New Zealand First leader Winston Peters has refused to walk onto Te Tii Marae after he was told media could not accompany him.
There was a stand-off between Mr Peters, a member of Ngāpuhi himself, and Te Tii Marae officials at Waitangi this morning, after the official threatened to call over the police to move the New Zealand First leader away from the marae entrance where he was talking to reporters.
"It's not that I'm the greatest defender of the media, but the fact is this is not just about this marae, it's about Ngāpuhi and about the whole country," said Mr Peters.
"And the ban of the media is so counter-productive, and worse than that it's an abuse of the hospitality rights conferred on them by the Ngāpuhi people and in whose name they are making this decision without ever consulting with us."
Mr Peters said he had been coming to Waitangi for six decades, and for four decades as a politician.
"But what's going on here is not part of the tradition, things have got totally out of hand and the clear signal to this group here is, we up North are not going to accept that anymore.
"It's an abomination to Māoridom, it's an abomination to our country's history and to the significance of this event."
At that point, one of the organisers asked Mr Peters and the media to move off the grass verge by the entrance to the marae, while asking him whether he was declining to come onto the marae.
The group moved back a few metres but the official continued to ask Mr Peters to leave, and threatened to call police to move him away from the marae.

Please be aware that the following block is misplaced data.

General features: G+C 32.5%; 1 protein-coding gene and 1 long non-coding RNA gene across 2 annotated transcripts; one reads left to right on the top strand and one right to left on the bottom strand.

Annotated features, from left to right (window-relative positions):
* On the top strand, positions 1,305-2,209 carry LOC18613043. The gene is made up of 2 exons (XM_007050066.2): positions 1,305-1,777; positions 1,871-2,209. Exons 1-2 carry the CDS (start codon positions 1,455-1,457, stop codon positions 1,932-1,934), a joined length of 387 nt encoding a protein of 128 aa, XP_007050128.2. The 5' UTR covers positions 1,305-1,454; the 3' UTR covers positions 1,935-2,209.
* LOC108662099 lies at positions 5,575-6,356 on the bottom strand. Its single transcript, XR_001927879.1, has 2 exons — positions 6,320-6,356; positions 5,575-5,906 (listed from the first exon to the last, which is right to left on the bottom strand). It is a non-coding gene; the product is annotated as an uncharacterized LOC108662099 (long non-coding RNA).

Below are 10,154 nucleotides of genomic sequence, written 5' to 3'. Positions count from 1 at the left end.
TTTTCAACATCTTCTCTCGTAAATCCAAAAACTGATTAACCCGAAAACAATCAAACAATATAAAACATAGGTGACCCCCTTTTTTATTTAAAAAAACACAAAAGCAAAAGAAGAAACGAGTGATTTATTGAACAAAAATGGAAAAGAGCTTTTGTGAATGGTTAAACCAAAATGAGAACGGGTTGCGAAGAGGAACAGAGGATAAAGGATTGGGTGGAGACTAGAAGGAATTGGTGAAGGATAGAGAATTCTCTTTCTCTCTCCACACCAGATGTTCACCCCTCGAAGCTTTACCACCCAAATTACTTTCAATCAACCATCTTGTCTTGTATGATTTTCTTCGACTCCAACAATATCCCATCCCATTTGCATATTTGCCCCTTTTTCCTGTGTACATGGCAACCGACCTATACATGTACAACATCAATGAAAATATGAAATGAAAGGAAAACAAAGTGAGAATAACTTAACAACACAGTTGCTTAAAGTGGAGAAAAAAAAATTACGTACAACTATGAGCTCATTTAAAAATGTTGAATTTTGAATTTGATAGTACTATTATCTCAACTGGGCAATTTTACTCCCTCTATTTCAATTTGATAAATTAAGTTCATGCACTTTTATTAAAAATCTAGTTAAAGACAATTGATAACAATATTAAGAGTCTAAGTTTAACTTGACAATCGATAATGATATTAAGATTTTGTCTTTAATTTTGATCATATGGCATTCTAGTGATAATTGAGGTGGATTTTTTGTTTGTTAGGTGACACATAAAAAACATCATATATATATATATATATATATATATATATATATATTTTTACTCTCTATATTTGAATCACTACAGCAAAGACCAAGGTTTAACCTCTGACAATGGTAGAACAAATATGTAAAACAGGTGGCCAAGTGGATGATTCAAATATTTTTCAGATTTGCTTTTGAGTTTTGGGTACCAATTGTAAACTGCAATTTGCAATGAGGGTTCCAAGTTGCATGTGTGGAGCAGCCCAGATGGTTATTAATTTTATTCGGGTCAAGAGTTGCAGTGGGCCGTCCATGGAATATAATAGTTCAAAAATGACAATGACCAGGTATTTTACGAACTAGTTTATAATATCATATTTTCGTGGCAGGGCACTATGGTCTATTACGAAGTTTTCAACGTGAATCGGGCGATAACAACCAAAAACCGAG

Mr Peters said he was not at the marae to be insulted and challenged the official to involve the police.
"Well you go and get the police and you try it, go on, go get them - we'll see you off mate."
Little may boycott in future over media ban
Earlier in the morning, Labour leader Andrew Little and the Green Party co-leaders were welcomed on the marae.
Some reporters followed them in during the pōwhiri but were asked to leave once organisers became aware they were with the media.
Mr Little said however, he would be making his views about the media blackout clear on the marae.
"The celebrations at Waitangi...are a celebration for all New Zealanders and all New Zealand, including overseas, and when public officials are involved in that it is important that they are seen to be leading the debates, the arguments, the discussion, as well as the celebrations.
"The black out is wrong."
Mr Little was making no guarantees about coming back to Te Tii Marae in the future, if the situation remained the same.
"I cannot see that a continued media black out is in any way consistent with the public role that I have, whether as Leader of the Opposition and if I have the privilege of leading the government after the 23rd of September, it would be wrong to be see to be supporting it and encouraging that."
He said he would always come to Waitangi for the February sixth celebrations.
"But I cannot guarantee I would come to a place where the media, the public and therefore New Zealanders here and around the world are prevented from seeing what I have to say."
When Prime Minister Bill English met with iwi leaders at Waitangi on Friday, he said he would be open to taking Waitangi celebrations "on the road", and giving other iwi around the country the opportunity to host.
But Mr Little said the celebrations should always be at Waitangi itself, because even now there are celebrations in many parts of the country.
"There is no substitute for the day itself for the leader of the country to be here at Waitangi, on the treaty grounds, the grounds that were gifted back to the nation by Lord Bledisloe, for celebration, for commemoration, for recognition of the importance of the Treaty.
"The Prime Minister should be here."
Hīkoi to Waitangi over P addiction
The hīkoi left Cape Reinga five days ago.
One of the organisers, Reti Boynton, said the drug, known as P, was ruining lives and disrupting whānau.